In early October 2016, I flew to New York City to attend Ramit Sethi’s Forefront event, a weekend conference about entrepreneurship and excellence. As I always do when travling, I agreed to meet with a few readers and colleagues while I was in town.

One sunny morning in Madison Square Park, for instance, I sat on a bench and chatted with Travis Shakespeare. “I’m a film and television producer,” Travis told me. “But I’m also into the FIRE movement. I just got back from the chautauqua in Ecuador.”

The FIRE movement, of course, is all about financial independence and early retirement. And the chautauquas are annual gatherings for FIRE folks who want to dive deep into the subject. (I’ve now attended four of these myself.)

“I’m toying with the idea of creating a film about FIRE,” Travis said. We spent an hour or so talking about his vision and plans. When we parted, I never expected that we’d see each other again. I was wrong.

During the past three years, I’ve connected with Travis several times. (I’ve come to really respect and admire the man. He’s a Good Guy.) And that idea he was toying with? The film about FIRE? Well, that project has come to fruition.

“Playing with FIRE” finished production earlier this year. Since June, it’s been screened in theaters around the country — and the world. Today, at long last, “Playing with FIRE” is available for purchase (and rental) on various digital platforms.

  • iTunes ($9.99 to buy, $4.99 to rent), where the Rotten Tomatoes score is linked to the wrong film
  • Amazon ($9.99 to buy, $4.99 to rent)
  • Google ($8.99 to buy, $3.99 to rent)
  • Vimeo ($9.99 to buy)

To mark this occasion, I wanted to share some background on the film from my perspective. Here are a few of my thoughts on “Playing with FIRE”.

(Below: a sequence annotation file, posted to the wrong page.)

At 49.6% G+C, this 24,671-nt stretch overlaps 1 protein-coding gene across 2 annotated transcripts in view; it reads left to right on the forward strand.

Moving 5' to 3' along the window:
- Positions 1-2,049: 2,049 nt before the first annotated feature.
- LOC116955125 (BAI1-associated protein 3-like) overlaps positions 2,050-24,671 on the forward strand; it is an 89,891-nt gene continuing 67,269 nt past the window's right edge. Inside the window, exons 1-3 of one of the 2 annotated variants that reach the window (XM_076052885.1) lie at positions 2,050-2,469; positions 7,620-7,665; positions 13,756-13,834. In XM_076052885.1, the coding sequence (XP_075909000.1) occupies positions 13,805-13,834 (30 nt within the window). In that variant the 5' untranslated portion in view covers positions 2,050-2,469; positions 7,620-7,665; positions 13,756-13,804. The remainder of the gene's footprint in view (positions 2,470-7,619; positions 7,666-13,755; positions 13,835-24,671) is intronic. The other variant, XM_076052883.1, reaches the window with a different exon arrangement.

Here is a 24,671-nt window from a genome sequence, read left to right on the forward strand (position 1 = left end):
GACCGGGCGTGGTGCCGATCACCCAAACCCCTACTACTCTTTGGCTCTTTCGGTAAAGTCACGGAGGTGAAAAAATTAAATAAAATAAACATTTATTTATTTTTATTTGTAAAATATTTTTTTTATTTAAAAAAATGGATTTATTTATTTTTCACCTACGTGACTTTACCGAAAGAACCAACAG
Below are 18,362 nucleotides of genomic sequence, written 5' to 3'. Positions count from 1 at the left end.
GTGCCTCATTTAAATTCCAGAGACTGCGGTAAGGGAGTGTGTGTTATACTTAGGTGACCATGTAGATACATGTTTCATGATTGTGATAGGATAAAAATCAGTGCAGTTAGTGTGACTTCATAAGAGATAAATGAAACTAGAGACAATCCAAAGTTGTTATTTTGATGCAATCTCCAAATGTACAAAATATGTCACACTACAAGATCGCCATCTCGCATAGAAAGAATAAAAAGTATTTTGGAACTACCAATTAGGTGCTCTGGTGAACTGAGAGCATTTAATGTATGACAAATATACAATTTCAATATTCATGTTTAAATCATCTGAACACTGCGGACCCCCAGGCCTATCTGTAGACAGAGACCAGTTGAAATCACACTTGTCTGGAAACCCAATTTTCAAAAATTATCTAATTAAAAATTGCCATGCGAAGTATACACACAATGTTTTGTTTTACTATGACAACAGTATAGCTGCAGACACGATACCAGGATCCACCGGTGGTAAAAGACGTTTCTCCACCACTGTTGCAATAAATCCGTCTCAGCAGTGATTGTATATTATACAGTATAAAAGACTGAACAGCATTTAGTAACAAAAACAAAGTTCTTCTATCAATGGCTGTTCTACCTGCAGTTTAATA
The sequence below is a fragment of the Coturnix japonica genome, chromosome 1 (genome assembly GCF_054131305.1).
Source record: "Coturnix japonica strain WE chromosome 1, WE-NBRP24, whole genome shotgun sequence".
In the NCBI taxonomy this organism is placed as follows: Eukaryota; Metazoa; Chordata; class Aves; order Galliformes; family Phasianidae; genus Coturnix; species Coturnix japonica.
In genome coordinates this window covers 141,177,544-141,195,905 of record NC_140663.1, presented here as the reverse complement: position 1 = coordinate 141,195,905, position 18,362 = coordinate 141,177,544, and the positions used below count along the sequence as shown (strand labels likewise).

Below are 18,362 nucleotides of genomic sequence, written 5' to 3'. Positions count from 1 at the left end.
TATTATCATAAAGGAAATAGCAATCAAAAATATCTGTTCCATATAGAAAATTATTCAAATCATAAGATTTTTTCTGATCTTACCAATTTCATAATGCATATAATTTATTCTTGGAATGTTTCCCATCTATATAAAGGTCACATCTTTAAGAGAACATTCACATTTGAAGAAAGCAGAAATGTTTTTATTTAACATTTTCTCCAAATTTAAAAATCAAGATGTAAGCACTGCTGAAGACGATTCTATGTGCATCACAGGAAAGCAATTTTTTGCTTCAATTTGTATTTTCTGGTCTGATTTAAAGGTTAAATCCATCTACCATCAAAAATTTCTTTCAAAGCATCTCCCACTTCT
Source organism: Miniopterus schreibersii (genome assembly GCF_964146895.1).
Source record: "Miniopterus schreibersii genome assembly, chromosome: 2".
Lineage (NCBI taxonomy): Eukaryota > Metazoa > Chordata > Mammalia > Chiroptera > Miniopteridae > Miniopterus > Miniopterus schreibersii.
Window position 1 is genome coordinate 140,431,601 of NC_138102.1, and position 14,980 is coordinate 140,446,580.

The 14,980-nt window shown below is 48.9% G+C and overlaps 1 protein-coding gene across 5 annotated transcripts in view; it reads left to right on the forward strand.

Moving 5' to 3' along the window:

Behind the Scenes

Soon after I met Travis, he found Scott Rieckens, a San Diego film-maker with a similar idea. Scott too wanted to make a film about FIRE. They decided to collaborate. By October 2017, a year after our conversation in Madison Square Park, Travis and Scott had begun production on their project.

My first exposure to “Playing with FIRE” came in late October 2017. I was in Dallas for Fincon, the annual conference for financial media. “We’re going to film a roundtable conversation about financial independence,” Scott told me by email. “I hope you can join us.”

Truthfully, I almost didn’t attend the roundtable interview. Fincon is pure chaos for me, and this just seemed like more chaos. In the end, I decided to participate. I’m glad I did. I joined friends like Carl (from 1500 Days), Tanja (from Our Next Life), and Brandon (from Mad Fientist) for a couple of hours of talk about money.

Filming the roundtable discussion in Dallas

True story: Despite all of the time and energy devoted to this roundtable, only a minute or so of footage from the night made it into the final film. That’s too bad. It was a great discussion. I was particularly impressed with Liz from Frugalwoods, whose contributions were deep and insightful. As ambivalent as I am about her book, I am not ambivalent about Liz as a person. She’s awesome.

My next exposure to “Playing with FIRE” came in February 2018. On a cold, rainy Sunday morning, the film crew visited our home here in Portland. We spent a couple of hours recording in our living room and in my writing studio, where the conversation centered on money and meaning. (Trivia: In the final version of the movie, every scene in which I appear was filmed in my writing shed.)